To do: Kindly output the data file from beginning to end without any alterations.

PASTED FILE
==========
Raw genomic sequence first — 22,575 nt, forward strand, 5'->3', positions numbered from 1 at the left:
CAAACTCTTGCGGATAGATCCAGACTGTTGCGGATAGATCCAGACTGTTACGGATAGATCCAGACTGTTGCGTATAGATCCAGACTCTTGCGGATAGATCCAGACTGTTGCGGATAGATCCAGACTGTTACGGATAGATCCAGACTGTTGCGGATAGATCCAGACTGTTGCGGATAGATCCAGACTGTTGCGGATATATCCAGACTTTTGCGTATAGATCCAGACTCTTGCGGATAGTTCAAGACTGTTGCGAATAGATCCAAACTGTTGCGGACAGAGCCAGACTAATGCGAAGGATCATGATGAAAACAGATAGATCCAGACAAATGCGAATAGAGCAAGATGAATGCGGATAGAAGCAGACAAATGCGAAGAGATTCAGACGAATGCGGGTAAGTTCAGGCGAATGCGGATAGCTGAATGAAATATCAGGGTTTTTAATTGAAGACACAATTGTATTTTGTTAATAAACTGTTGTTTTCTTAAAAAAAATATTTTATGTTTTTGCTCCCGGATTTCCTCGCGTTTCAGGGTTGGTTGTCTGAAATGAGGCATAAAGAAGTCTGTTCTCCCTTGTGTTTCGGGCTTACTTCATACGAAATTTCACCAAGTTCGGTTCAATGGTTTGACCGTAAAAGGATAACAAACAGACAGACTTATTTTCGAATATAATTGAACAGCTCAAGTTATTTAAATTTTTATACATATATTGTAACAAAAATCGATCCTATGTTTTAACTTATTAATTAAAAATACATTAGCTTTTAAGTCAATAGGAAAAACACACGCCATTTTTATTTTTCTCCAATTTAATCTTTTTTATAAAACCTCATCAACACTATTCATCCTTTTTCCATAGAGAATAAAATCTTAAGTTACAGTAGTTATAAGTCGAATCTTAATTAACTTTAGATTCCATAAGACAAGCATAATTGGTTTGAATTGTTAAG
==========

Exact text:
Raw genomic sequence first — 22,575 nt, forward strand, 5'->3', positions numbered from 1 at the left:
CAAACTCTTGCGGATAGATCCAGACTGTTGCGGATAGATCCAGACTGTTACGGATAGATCCAGACTGTTGCGTATAGATCCAGACTCTTGCGGATAGATCCAGACTGTTGCGGATAGATCCAGACTGTTACGGATAGATCCAGACTGTTGCGGATAGATCCAGACTGTTGCGGATAGATCCAGACTGTTGCGGATATATCCAGACTTTTGCGTATAGATCCAGACTCTTGCGGATAGTTCAAGACTGTTGCGAATAGATCCAAACTGTTGCGGACAGAGCCAGACTAATGCGAAGGATCATGATGAAAACAGATAGATCCAGACAAATGCGAATAGAGCAAGATGAATGCGGATAGAAGCAGACAAATGCGAAGAGATTCAGACGAATGCGGGTAAGTTCAGGCGAATGCGGATAGCTGAATGAAATATCAGGGTTTTTAATTGAAGACACAATTGTATTTTGTTAATAAACTGTTGTTTTCTTAAAAAAAATATTTTATGTTTTTGCTCCCGGATTTCCTCGCGTTTCAGGGTTGGTTGTCTGAAATGAGGCATAAAGAAGTCTGTTCTCCCTTGTGTTTCGGGCTTACTTCATACGAAATTTCACCAAGTTCGGTTCAATGGTTTGACCGTAAAAGGATAACAAACAGACAGACTTATTTTCGAATATAATTGAACAGCTCAAGTTATTTAAATTTTTATACATATATTGTAACAAAAATCGATCCTATGTTTTAACTTATTAATTAAAAATACATTAGCTTTTAAGTCAATAGGAAAAACACACGCCATTTTTATTTTTCTCCAATTTAATCTTTTTTATAAAACCTCATCAACACTATTCATCCTTTTTCCATAGAGAATAAAATCTTAAGTTACAGTAGTTATAAGTCGAATCTTAATTAACTTTAGATTCCATAAGACAAGCATAATTGGTTTGAATTGTTAAG